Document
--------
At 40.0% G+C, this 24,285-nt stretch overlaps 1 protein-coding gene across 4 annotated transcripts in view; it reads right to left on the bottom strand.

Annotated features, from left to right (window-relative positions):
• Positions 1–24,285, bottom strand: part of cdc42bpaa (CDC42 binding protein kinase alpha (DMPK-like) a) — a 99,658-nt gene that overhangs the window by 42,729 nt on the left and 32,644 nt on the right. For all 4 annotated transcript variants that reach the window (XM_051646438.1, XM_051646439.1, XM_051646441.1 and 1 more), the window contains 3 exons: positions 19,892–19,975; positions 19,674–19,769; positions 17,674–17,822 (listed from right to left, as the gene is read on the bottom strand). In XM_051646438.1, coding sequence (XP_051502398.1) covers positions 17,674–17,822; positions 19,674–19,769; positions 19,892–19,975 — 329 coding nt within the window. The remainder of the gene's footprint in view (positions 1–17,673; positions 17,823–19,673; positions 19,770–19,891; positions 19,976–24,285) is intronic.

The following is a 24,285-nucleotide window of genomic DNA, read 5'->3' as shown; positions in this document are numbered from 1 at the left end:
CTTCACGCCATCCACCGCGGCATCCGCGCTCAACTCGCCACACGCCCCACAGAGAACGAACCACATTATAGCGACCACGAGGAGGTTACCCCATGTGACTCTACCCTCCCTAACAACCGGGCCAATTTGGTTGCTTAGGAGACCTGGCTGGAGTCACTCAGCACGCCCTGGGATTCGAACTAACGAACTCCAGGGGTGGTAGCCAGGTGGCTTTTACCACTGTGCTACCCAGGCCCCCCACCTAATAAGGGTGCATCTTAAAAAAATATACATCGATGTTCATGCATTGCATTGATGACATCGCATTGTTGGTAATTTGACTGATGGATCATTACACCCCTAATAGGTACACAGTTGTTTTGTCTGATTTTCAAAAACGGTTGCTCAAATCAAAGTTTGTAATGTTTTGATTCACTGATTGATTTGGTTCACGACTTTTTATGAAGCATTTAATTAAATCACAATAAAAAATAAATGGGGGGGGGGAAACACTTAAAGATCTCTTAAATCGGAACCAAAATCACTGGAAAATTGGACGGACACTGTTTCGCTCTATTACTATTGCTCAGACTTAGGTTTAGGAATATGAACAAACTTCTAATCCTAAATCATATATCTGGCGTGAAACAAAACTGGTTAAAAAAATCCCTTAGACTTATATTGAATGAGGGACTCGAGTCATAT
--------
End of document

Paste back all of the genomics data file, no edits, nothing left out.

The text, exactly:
At 40.0% G+C, this 24,285-nt stretch overlaps 1 protein-coding gene across 4 annotated transcripts in view; it reads right to left on the bottom strand.

Annotated features, from left to right (window-relative positions):
• Positions 1–24,285, bottom strand: part of cdc42bpaa (CDC42 binding protein kinase alpha (DMPK-like) a) — a 99,658-nt gene that overhangs the window by 42,729 nt on the left and 32,644 nt on the right. For all 4 annotated transcript variants that reach the window (XM_051646438.1, XM_051646439.1, XM_051646441.1 and 1 more), the window contains 3 exons: positions 19,892–19,975; positions 19,674–19,769; positions 17,674–17,822 (listed from right to left, as the gene is read on the bottom strand). In XM_051646438.1, coding sequence (XP_051502398.1) covers positions 17,674–17,822; positions 19,674–19,769; positions 19,892–19,975 — 329 coding nt within the window. The remainder of the gene's footprint in view (positions 1–17,673; positions 17,823–19,673; positions 19,770–19,891; positions 19,976–24,285) is intronic.

The following is a 24,285-nucleotide window of genomic DNA, read 5'->3' as shown; positions in this document are numbered from 1 at the left end:
CTTCACGCCATCCACCGCGGCATCCGCGCTCAACTCGCCACACGCCCCACAGAGAACGAACCACATTATAGCGACCACGAGGAGGTTACCCCATGTGACTCTACCCTCCCTAACAACCGGGCCAATTTGGTTGCTTAGGAGACCTGGCTGGAGTCACTCAGCACGCCCTGGGATTCGAACTAACGAACTCCAGGGGTGGTAGCCAGGTGGCTTTTACCACTGTGCTACCCAGGCCCCCCACCTAATAAGGGTGCATCTTAAAAAAATATACATCGATGTTCATGCATTGCATTGATGACATCGCATTGTTGGTAATTTGACTGATGGATCATTACACCCCTAATAGGTACACAGTTGTTTTGTCTGATTTTCAAAAACGGTTGCTCAAATCAAAGTTTGTAATGTTTTGATTCACTGATTGATTTGGTTCACGACTTTTTATGAAGCATTTAATTAAATCACAATAAAAAATAAATGGGGGGGGGGAAACACTTAAAGATCTCTTAAATCGGAACCAAAATCACTGGAAAATTGGACGGACACTGTTTCGCTCTATTACTATTGCTCAGACTTAGGTTTAGGAATATGAACAAACTTCTAATCCTAAATCATATATCTGGCGTGAAACAAAACTGGTTAAAAAAATCCCTTAGACTTATATTGAATGAGGGACTCGAGTCATAT